RileyC
08-24-2017, 01:21 PM
I have a Mityvac analog diesel compression tester that I ended up switching the end of the quick connect from the Harbour Freight diesel compression test kit onto. That way you can use the fitting from that kit that works with our vans. I had to use some long curved needle nose pliers to attach and release it because of the tight clearance in the glow plug cavities. It seemed to work well.

kite
02-17-2018, 06:02 PM
I'm going to do a compression test today. I built up a ridiculous stackup of air fitting adapters to connect a mityvac glowplug adapter to a harbor freight gauge. An added benefit is it lifts the quick connect above the fuel lines, so will hopefully be easier to connect and disconnect the gauge. Hopefully no leaks...

Quick question - to disable the fuel system, is pulling the fuel pump fuse OK? I did it, the engine cranked but didn't start. This seems like the intended outcome, but I want to make sure I'm not missing something.

lindenengineering
02-17-2018, 07:57 PM
Yes you can pull the fuse!
Disconnect the cam or crank sensor.
What is at gauge set to????
Remember you will need at least 400 lbs for a diesel, else the needle will break off the tube.
Dennis

kite
02-18-2018, 03:51 AM
Thanks Dennis,

Yea, the gauge is a diesel compression tester that goes to 1000psi.

Since I wasn't able to get to this today, I'll ask a couple more questions.
1) to clarify from your last post. Should I remove the fuel pump fuse OR cam/crank sensor? Or do I need to remove a sensor AND fuse?
2) the harbor freight tester I got has a 10mm glow plug fitting, but I can't use this b/c I can't get the quick connect all the way down. The mityvac adapter I got is 10x1.0, and fits just fine. But it is different in that it has an O-ring near the end of the adapter. do I want this O-ring? I'm kind of worried it could slip off inside a cylinder.

The actual GPs just seal against the head, correct?

pics of each attached. the o-ring is in the red circle on the mityvac. you'll see the adapter stackup as well....

Aqua Puttana
02-18-2018, 11:19 AM
...

The actual GPs just seal against the head, correct?

...
Correct. The threads compress the seal face against the head.

I would compare the tool adapter length to a glow plug to be certain the reach is correct.

Some pics of the seal face are here.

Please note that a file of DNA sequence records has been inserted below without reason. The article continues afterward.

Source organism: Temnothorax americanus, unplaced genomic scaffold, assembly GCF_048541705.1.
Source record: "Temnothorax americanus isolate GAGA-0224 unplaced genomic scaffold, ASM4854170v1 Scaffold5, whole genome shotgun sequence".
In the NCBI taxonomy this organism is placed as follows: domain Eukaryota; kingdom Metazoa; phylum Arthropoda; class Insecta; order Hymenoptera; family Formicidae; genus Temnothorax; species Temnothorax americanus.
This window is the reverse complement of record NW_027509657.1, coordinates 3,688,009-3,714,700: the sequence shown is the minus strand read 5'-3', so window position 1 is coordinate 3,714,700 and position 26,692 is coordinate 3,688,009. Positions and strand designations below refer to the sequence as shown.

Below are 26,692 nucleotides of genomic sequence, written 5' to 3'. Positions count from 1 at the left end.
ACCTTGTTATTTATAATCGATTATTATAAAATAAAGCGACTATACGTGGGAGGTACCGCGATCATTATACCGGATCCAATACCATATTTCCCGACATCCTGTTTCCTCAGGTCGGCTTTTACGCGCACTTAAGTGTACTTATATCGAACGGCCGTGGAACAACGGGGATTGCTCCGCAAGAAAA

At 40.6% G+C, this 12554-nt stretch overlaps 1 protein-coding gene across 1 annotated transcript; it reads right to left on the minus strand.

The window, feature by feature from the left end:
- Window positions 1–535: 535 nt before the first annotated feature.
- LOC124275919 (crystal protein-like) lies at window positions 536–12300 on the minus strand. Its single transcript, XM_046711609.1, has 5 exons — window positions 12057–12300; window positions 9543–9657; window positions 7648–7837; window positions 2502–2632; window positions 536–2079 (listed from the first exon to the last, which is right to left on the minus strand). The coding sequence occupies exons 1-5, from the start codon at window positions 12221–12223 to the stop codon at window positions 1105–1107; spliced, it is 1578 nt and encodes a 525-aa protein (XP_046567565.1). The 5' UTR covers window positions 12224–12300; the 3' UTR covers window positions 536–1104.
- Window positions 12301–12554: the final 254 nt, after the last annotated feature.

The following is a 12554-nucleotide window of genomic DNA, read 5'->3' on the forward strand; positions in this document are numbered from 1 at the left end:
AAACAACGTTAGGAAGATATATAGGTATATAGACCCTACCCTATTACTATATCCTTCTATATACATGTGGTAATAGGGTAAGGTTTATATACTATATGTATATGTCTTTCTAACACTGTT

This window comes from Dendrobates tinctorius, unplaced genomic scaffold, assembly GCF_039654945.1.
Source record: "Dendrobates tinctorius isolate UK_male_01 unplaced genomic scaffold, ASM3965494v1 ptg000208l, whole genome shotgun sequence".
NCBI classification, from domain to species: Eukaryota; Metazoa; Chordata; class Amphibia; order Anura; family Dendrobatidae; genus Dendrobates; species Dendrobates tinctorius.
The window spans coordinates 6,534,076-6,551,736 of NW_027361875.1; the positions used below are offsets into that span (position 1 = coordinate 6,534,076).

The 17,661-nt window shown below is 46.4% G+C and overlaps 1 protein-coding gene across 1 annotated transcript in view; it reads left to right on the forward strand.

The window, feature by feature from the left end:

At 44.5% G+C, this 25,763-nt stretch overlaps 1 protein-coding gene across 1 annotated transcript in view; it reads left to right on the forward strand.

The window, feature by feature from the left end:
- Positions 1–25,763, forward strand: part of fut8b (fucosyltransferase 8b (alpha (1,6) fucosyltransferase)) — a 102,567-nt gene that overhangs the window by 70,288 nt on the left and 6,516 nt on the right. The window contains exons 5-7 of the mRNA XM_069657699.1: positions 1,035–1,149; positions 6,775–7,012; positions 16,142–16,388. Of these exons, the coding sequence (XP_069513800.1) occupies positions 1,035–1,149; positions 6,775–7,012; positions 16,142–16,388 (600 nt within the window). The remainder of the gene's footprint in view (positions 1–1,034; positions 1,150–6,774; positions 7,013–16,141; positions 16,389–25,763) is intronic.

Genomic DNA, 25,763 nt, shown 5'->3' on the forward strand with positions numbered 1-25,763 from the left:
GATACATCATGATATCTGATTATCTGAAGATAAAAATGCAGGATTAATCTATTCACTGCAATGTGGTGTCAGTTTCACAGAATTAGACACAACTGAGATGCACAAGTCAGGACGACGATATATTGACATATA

https://sprinter-source.com/forum/showthread.php?t=63238

How will the O-ring seal unseat?

vic

kite
02-18-2018, 05:49 PM
Ah, thx for the pic. I thought that was the seal but good to know for sure. Clearly my adapter is way shorter than a GP. BUT it does have the o-ring. I guess I could just try it and see if it seals.

My concern with it slipping off it is isn't in a groove, it just sits on a smaller diameter nipple at the end of the adapter. If the o-ring is tight enough to seal in the bore, it might roll/slip off during removal...

Nautamaran
02-18-2018, 07:28 PM
The adapter needs to match the GP length so it can reach the conical seal at the end of the major bore, otherwise your compressed volume includes the empty GP bore hole and your readings will be artificially low. If your O-ring is sized to the major diameter of the plug stem I wouldn’t worry about losing it down into the cylinder, but if it is designed to seal the clearance around the glowing tip beyond the seal surface I agree - it could get stuck in there, and cranking seems as likely to suck it in as blow it clear?

-dave

autostaretx
02-18-2018, 08:19 PM
You can simply unplug the connector at the cam or crank sensor.

If the ECU cannot see either of those sensors, it will not attempt to squirt fuel into the cylinders (since it cannot determine which stroke is happening where).

--dick

kite
02-19-2018, 04:46 AM
The adapter needs to match the GP length so it can reach the conical seal at the end of the major bore, otherwise your compressed volume includes the empty GP bore hole and your readings will be artificially low.

Won't the volume of the gauge also affect the reading? and won't gauges vary?
A quick estimate of the amount of extra volume makes me think the GP bore volume will be in the noise of this measurement. Also, it will be consistent, so at least I'll find any outliers.
Estimate GP major diameter is 6mm
length missing = 40mm
volume = 4.5cm^3
vs 2700/5 = 540cm^3
so it's less than 1% of the volume of the cylinder.

If your O-ring is sized to the major diameter of the plug stem I wouldn’t worry about losing it down into the cylinder, but if it is designed to seal the clearance around the glowing tip beyond the seal surface I agree - it could get stuck in there, and cranking seems as likely to suck it in as blow it clear?

Good point. The O-ring is indeed sized to match the major diameter of the plug stem. So even if it comes off it'll be stuck above the seal surface. I guess then I'd have to do some fishing to get it out, b/c like you said, cranking to clear it sounds risky.

Aqua Puttana
02-19-2018, 10:46 AM
...
so it's less than 1% of the volume of the cylinder.

...
Isn't the compressed volume what you should be using for calculation?

Won't the straight, no taper non-sealing threads leak if the seal face doesn't contact?

I do agree that it will be an ok test for comparisons between all cylinders. The absolute data will be suspect.

vic

doug022984
02-19-2018, 04:26 PM
I ended up using a similar adapter that did NOT seal on the conical face down in the bore like the glow plug normally does. It sealed on the O-ring around the fitting like yours. I too believed this would give me slightly lower readings, but did the test anyway. I ended up with 375 to 400 psi between my 5 cylinders, which is acceptable per the manual. So even if the setup increases volume slightly, it wasn't enough to give the cylinders an unacceptable compression reading. I'd move forward with what you have.